RFR: 8079315: UseCondCardMark broken in conjunction with CMS precleaning
vitalyd at gmail.com
Wed May 6 14:10:16 UTC 2015
The duplicate store of dirty would only happen if cache coherence hasn't
caught up yet, which is of course timing dependent but the window is fairly
small on x86 (which is what this CR targets) IME. It's also not
necessarily the case that the involved cacheline will falsely share with
any other thread. So, this seems like a benign data race. Also, isn't
this already the case with the current code? A mutator may not observe
another mutator already marking the card dirty and will smash a "duplicate"
Having said that, you guys are in better position to make the call. If
nothing else, I think this change should be highlighted in whichever
release(s) it appears in as people should be on the lookout for possible
perf regressions associated with this.
sent from my phone
On May 6, 2015 9:52 AM, "Mikael Gerdin" <mikael.gerdin at oracle.com> wrote:
> Hi Vitaly,
> On 2015-05-06 14:41, Vitaly Davidovich wrote:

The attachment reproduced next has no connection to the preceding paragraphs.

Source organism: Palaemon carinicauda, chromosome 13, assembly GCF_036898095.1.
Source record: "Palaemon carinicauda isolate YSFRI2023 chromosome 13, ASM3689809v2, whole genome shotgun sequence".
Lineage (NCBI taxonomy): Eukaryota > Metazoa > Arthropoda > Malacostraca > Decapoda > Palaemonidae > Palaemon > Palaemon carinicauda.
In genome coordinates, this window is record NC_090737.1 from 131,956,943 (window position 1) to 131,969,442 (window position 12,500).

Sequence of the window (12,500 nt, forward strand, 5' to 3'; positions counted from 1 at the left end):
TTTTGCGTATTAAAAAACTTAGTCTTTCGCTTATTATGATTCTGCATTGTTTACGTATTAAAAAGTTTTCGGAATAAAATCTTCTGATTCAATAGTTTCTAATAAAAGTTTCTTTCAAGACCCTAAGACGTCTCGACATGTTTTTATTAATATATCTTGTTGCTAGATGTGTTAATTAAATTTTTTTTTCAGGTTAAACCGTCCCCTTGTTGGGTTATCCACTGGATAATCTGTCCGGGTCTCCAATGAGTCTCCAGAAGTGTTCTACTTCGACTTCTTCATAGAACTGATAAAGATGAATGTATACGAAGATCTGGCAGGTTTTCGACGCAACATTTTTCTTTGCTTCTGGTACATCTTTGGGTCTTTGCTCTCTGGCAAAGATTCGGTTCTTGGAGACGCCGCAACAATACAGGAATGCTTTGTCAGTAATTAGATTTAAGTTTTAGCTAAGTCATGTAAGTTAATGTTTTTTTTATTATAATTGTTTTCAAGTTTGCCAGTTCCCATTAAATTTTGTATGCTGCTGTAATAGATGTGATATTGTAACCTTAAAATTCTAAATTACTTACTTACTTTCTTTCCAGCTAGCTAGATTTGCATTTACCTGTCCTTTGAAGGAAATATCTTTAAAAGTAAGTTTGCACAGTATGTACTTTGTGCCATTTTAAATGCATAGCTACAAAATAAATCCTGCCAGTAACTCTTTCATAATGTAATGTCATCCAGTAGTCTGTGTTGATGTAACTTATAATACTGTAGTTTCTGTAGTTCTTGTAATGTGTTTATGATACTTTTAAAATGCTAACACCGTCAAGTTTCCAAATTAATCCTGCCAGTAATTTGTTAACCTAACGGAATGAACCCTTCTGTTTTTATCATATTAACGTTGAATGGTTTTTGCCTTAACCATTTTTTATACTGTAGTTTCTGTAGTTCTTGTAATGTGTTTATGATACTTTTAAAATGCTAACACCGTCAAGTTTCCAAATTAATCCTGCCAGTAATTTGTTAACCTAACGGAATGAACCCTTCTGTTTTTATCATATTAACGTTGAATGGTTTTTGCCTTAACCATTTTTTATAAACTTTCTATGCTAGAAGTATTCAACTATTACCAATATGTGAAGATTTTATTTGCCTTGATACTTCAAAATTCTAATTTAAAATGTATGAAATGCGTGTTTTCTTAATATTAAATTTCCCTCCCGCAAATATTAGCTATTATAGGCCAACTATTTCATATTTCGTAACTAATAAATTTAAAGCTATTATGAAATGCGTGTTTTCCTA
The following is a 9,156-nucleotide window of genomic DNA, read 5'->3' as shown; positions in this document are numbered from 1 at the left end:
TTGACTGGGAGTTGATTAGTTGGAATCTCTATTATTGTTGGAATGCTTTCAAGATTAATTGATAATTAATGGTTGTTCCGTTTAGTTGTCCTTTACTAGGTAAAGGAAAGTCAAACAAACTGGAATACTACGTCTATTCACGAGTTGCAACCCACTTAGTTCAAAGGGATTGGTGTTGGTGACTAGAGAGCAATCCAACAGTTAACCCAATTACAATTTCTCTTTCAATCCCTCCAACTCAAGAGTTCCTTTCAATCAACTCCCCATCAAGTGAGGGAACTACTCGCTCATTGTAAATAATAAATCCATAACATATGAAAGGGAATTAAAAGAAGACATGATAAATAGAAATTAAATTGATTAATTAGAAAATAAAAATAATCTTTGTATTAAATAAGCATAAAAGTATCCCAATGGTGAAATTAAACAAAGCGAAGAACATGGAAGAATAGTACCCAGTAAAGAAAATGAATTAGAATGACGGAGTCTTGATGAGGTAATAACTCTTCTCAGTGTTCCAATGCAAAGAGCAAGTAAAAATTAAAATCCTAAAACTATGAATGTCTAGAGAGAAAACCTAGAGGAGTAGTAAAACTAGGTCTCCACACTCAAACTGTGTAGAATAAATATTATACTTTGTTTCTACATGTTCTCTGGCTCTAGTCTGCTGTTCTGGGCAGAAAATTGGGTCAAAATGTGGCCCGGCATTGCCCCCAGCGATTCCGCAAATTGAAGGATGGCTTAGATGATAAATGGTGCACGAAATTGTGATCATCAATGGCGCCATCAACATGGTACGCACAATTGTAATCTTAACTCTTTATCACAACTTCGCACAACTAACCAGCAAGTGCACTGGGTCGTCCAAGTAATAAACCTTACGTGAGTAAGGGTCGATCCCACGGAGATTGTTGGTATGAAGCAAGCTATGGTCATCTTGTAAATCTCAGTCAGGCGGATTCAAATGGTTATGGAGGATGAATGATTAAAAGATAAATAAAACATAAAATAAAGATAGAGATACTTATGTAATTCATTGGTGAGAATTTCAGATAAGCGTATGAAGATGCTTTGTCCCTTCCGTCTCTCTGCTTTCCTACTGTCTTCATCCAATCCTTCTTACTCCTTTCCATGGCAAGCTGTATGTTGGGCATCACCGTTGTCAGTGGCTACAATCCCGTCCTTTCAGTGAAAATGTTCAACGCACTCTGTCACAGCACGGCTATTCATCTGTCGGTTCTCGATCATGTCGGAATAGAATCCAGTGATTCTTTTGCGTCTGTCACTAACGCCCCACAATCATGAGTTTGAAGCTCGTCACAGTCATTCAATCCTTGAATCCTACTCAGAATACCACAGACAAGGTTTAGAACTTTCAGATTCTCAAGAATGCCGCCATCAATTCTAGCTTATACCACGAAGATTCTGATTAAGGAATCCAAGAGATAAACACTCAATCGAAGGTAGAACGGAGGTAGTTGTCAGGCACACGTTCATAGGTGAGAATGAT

>> Mikael's suggestion was to make mutator check for !clean and then mark
>> dirty. If it sees stale dirty, it will write dirty again no? Today's
>> would have this problem because it's checking for !dirty, but I thought
>> suggested change would prevent that.
> Unfortunately I don't think my suggestion would solve anything.
> If the conditional card mark would write dirty again if it sees a stale
> dirty it's not really solving the false sharing problem.
> The problem is not the value that the precleaner writes to the card entry,
> it's that the mutator may see the old "dirty" value which was overwritten
> as part of precleaning but not necessarily visible to the mutator thread.
>> sent from my phone
>> On May 6, 2015 4:53 AM, "Andrew Haley" <aph at redhat.com> wrote:
>> On 05/05/15 20:51, Vitaly Davidovich wrote:
>>>> If mutator doesn't see "clean" due to staleness, won't it just mark it
>>>> dirty "unnecessarily" using Mikael's suggestion?
>>> No. The mutator may see a stale "dirty" and not write anything. At
>>> I haven't seen anything which certainly will prevent that from happening.
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